A North Cascades Escape
A small two-bedroom cabin on two acres near Mazama
When architect Ryan Stephenson, owner and design principal of Stephenson Design Collective, first received his assignment from a Seattle couple it seemed simple enough: Build a small two-bedroom cabin on two acres near Mazama in the North Cascades, four hours northeast of the city.
But upon closer examination, Stephenson noticed some serious complexities: The site is on a steep slope, subject to intense summer heat and heavy winter snow. Backed up to public land, it also faces a thick growth of ponderosa pines.
Undaunted, Stephenson worked with Tim Smith of Big Valley Builders to turn the potential complexity into a design opportunity. His clients envisioned the new home as a retreat from the bustle of Seattle. “They wanted to turn off for the weekend, so the question was: How could this place do that?” he explains. The solution? “We focused on views of the trees.” Averse to cutting into the hillside, Stephenson looked for a natural indentation. “The site has a 15-degree slope, so we used it to our advantage,” he says. “We found a depression in the hill for the lower level.”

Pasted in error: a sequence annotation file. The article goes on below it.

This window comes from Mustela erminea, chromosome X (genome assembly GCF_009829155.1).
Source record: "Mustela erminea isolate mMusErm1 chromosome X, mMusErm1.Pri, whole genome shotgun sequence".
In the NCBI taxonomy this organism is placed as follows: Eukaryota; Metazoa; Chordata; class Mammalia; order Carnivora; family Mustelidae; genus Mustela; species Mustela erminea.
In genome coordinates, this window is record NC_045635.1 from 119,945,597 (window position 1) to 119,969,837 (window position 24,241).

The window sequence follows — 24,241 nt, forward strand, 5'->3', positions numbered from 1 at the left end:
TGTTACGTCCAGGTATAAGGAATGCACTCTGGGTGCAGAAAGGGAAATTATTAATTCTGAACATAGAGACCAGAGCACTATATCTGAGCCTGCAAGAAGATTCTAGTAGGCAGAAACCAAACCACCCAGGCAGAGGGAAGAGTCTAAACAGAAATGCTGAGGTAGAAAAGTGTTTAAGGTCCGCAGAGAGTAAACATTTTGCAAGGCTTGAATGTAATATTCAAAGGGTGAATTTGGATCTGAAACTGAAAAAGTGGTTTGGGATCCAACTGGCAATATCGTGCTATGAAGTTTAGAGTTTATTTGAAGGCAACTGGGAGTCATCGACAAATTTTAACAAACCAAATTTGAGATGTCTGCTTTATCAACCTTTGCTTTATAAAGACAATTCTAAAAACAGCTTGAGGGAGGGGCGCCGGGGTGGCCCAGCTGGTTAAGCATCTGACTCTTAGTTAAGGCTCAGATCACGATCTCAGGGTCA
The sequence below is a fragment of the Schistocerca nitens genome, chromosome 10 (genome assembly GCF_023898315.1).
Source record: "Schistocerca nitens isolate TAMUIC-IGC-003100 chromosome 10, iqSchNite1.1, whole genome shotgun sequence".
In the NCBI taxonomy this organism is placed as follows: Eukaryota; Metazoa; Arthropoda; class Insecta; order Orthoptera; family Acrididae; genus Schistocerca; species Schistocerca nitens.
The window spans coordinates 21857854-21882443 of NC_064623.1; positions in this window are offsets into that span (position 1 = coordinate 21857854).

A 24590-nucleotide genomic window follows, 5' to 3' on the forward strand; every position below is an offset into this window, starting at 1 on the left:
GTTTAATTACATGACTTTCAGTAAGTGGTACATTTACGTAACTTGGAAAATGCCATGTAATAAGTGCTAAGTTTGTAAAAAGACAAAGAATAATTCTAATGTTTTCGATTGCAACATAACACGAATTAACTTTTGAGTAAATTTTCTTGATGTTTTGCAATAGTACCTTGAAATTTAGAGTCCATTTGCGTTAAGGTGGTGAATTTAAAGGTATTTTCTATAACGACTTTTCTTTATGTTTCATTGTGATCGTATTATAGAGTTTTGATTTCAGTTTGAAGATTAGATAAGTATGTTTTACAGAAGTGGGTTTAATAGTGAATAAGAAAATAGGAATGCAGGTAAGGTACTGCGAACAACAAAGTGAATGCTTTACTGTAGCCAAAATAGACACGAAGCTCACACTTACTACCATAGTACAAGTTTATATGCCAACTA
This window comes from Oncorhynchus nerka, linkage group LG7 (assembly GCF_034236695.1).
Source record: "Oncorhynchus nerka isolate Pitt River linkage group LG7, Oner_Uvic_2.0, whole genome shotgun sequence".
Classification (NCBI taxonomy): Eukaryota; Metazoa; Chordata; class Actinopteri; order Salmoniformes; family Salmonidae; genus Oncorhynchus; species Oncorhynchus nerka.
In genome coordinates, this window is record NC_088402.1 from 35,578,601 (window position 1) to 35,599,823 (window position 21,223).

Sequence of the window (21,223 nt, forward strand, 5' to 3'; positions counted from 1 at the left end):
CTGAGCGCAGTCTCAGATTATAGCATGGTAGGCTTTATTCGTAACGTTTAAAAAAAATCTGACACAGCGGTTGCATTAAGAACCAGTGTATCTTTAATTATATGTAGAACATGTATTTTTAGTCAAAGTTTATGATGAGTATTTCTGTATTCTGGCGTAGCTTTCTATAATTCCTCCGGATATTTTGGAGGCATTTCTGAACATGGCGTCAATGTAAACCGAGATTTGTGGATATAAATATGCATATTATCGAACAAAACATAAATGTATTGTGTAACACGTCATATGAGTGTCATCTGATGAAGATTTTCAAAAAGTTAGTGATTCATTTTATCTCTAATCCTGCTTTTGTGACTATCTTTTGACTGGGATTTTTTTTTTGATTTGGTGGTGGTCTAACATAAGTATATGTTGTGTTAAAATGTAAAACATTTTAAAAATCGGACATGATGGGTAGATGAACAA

The exterior materials of the 2,100-square-foot cabin blend easily with the colors and textures of the surrounding wilderness. Stephenson chose a palette of dark-stained western cedar, cold-rolled steel (which weathers to an attractive brownish-red), and durable concrete floors to withstand wet, muddy snow boots. A sloping roof, covered in snow for four months during winter, needs to support that weight until it melts in spring. So Stephenson chose Nu-Ray standing seam aluminum. “It solves all the problems—you snap it together and go,” he says. “There’s a 2:12 pitch on the roof, with no exposed fasteners that could lead to water penetration.” Above the ground-level media room and storage space is a huge deck with expansive views. “You sweep it off and it’s good to go,” the architect says.
While Stephenson designed the kitchen, bathrooms, built-ins and storage areas, the homeowners took the lead on selecting interior furnishings and décor. “They wanted something comfortable and easy,” Stephenson explains. “Although the house is very modern and utilitarian, the furniture is more of a farmhouse style that adds warmth and comfort.” The home’s west-facing interior spaces are simple and uncluttered, with furnishings by Restoration Hardware. White walls act as a neutral backdrop for the home’s natural finishes and verdant views.
The pair expressed little desire to make a big statement with their home on the hill. “That’s how I designed it—to fit into the site and respect the area, because it’s a beautiful spot,” says Stephenson. “It’s a place that’s quiet and meant for relaxing.”